discussion 1 critique the post below de

The future is a bright one for smart devices like voice activated smart home controllers and smart thermostats. Including smart devices in our renovations keep us on the cutting edge and competitive with our competition. These devices enhance our customers lives by automating tasks and allowing them more free time to enjoy the things they would rather be doing. Unfortunately, our company may be liable for damages if our customers lose privacy due to the insecurity of these devices.

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A simple hack could expose our customers’ data if the manufacturers do not build them with security in mind and continue to provide security updates throughout the life of the product. Concerning mobile health smart devices that transmit client health data to doctors, Arabo says that the manufacturers are not concerned with security and do not put effort into making them secure (Ararbo, Brown, & El-Moussa, 2012). Even when care is taken by the company providing the smart device to include better security features, it is still up to the consumer to activate or use them. Security features such as Two-Factor Authentication (2FA) which, besides a password, requires another medium such as a phone registered to the account in order to authenticate can help protect devices from being hacked. But, these require the consumers to set up or elect to opt in to that feature in the first place.

Due to the nature of most smart devices requiring access to and from the internet, they pose a risk that those devices will be accessed by someone other than the intended party. In a recent study of 34,686 “controlled experiments”, 72/81 smart devices were monitored “talking” to a destination that was not the manufacturer. This study also revealed that all of the devices that were tested exposed at least some information in plain text, allowing anyone listening to easily read the data. Information Exposure From Consumer IoT Devices:

There are many recent cases of consumers suing companies for negligence when installing smart devices that are not well protected or easily hacked to leak personal data. Toyota and Chrysler installed devices were claimed to be controlled remotely and “exceedingly hackable” by the plaintiffs. Even the home security company ADT has been taken to court with the plaintiff claiming that ADT’s wireless security systems can be remotely turned off or used to spy on the owners (Gorman, n.d.). Baby monitors are even a target now too. Many wifi connected baby monitors are cloud enabled so that the parents can view their children from anywhere. This internet connectivity creates risk and several camera models have been hacked over the internet allowing the hacker to view, listen, and talk through the camera (Vaas, 2019). Beyond the financial impact associated with lawsuits, we risk our reputation and client trust if we knowingly install insecure equipment and we don’t take the time to ensure our customers know how to effectively secure them. A smart thermostat may record daily activities in order to save the owner money on energy costs. But if the device has not been updated from the default password the owner risks losing that data to a hacker using a simple password guess. The question then is who is liable for the damages?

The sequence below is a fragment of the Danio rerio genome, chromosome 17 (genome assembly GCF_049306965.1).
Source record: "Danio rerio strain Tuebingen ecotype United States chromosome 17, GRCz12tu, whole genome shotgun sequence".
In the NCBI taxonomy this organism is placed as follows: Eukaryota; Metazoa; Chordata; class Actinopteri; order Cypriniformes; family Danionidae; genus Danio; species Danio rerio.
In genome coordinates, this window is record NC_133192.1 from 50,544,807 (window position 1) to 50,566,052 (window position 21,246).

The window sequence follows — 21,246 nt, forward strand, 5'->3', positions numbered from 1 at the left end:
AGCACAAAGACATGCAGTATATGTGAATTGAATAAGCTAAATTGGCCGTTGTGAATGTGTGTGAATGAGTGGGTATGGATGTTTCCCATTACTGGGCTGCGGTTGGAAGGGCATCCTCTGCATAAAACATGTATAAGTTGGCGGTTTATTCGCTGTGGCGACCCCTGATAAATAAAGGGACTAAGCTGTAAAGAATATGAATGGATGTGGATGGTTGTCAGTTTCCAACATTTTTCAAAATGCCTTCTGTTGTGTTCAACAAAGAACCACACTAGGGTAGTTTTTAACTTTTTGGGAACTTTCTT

If we decide to install a smart fridge that can order groceries when the customer is running low on milk, we need to inform the customer of the risk associated with their data and provide security measures the customer can take to protect their data. We should have a team or task force designated to research the security of the smart device products we install to make sure we provide our customers low risk options.

References

Arabo, A., Brown, I., & El-Moussa, F. (2012). Privacy in the Age of Mobility and Smart Devices in Smart Homes. 2012 International Conference on Privacy, Security, Risk and Trust and 2012 International Conference on Social Computing. doi:10.1109/socialcom-passat.2012.108

Gorman, L. (n.d.). The Era of the Internet of Things: Can Product Liability Laws Keep Up?, Defense Counsel Journal, 84(3). Retrieved from https://www.iadclaw.org/publications-news/defensecounseljournal/the-era-of-the-internet-of-things-can-product-liability-laws-keep-up/

Vaas, L. (2019, November 26). Parents say creep hacked their baby monitor to tell toddler they ‘love’ her. Retrieved from https://nakedsecurity.sophos.com/2019/11/26/parents-say-creep-hacked-their-baby-monitor-to-tell-toddler-they-love-her/